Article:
Iron is required for the function of many proteins that are needed for biological processes, including electron transfer, oxygen transport and DNA synthesis. Iron is toxic to organisms due to its ability to generate free radicals that oxidize macromolecules. The accumulation of excess iron can result in cirrhosis, cardiomyopathy, diabetes mellitus, neurodegeneration, and increased risk of cancer, while iron deficiency can result in permanent neurocognitive and motor impairment in children. Because of the deleterious yet beneficial effects of iron, mammalian cells have developed highly regulated mechanisms to sense, acquire and store iron. Our goal is to determine the mechanisms by which the iron-regulatory proteins 1 and 2 (IRP1 and IRP2) control iron homeostasis. IRP1 and IRP2 bind to iron-responsive elements (IREs) in mRNAs encoding proteins involved in uptake, sequestration and utilization of iron, and regulate their translation and degradation. Although IRP1 and IRP2 have similar sequences, they differ with respect to their binding affinities for individual mRNA's and the mechanism by which their activity is regulated by iron. Furthermore, Irp2-/- mice develop neurodegenerative disease, while Irp1-/- mice display no obvious abnormalities. We plan to determine the distinct roles of IRP1 and IRP2 and the mechanisms by which they regulate cellular iron metabolism.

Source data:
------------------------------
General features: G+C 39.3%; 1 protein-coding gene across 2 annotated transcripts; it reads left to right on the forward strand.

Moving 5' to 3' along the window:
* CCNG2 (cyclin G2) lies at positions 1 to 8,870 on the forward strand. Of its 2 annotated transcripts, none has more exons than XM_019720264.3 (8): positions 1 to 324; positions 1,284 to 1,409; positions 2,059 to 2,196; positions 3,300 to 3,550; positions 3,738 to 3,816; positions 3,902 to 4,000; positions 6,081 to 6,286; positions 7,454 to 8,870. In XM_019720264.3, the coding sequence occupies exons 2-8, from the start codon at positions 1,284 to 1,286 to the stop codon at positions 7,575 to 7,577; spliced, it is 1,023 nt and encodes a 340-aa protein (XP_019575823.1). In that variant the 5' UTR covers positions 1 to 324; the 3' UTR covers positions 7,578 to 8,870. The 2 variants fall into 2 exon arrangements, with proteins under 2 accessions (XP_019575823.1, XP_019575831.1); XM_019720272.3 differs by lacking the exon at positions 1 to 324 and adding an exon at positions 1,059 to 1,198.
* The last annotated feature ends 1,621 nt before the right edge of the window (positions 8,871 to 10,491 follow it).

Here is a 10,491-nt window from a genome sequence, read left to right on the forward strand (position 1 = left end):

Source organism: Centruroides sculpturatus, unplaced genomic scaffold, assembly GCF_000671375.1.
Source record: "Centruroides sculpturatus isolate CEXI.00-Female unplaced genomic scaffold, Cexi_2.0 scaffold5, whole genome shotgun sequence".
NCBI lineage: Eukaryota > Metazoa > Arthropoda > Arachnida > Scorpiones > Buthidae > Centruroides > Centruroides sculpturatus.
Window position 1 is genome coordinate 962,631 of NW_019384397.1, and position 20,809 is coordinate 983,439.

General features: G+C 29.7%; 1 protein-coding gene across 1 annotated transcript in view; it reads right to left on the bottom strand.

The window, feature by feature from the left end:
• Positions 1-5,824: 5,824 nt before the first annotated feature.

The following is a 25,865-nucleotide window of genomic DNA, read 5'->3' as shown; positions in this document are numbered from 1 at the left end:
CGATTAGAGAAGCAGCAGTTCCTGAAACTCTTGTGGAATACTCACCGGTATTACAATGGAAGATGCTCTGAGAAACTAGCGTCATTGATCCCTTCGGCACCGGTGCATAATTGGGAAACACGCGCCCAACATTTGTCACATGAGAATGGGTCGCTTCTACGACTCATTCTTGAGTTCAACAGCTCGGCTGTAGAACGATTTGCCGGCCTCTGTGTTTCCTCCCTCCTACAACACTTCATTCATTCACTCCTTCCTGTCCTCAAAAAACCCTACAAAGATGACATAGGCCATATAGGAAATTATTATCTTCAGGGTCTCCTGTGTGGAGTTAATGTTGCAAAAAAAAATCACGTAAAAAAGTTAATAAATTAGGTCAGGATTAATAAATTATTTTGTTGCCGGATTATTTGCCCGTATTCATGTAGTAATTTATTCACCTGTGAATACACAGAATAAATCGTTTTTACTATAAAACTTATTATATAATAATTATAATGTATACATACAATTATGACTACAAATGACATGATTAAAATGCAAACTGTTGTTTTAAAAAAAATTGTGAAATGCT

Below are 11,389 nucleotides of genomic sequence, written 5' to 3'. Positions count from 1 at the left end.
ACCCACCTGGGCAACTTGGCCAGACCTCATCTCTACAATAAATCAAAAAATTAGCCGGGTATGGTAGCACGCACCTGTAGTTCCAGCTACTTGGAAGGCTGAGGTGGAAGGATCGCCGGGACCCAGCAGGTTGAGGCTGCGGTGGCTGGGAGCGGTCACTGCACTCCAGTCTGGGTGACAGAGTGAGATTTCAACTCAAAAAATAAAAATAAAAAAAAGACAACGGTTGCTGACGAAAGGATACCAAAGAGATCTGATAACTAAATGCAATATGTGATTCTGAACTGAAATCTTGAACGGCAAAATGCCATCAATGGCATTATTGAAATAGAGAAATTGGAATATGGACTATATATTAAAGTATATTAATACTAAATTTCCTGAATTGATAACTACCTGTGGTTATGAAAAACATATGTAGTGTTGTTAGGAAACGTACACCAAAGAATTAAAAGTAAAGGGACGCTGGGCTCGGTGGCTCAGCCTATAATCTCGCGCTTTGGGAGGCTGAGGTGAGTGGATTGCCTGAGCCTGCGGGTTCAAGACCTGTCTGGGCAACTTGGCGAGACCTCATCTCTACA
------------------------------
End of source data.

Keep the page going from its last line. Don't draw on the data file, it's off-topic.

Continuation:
Our specific aims are: 1) to determine specific roles of IRP1 and IRP2 in iron homeostasis, we will study mice in which endogenous coding sequences of the mouse Irp2 gene are deleted and replaced with those of Irp1. Our goal is to use these mice to determine if the replacement of IRP2 coding sequences with those of IRP1 can rescue abnormalities in Irp2-/- mice, 2) to determine the mechanism that signals IRP2 for iron-mediated degradation, and 3) to determine the physiological significance of IRP2 phosphorylation.
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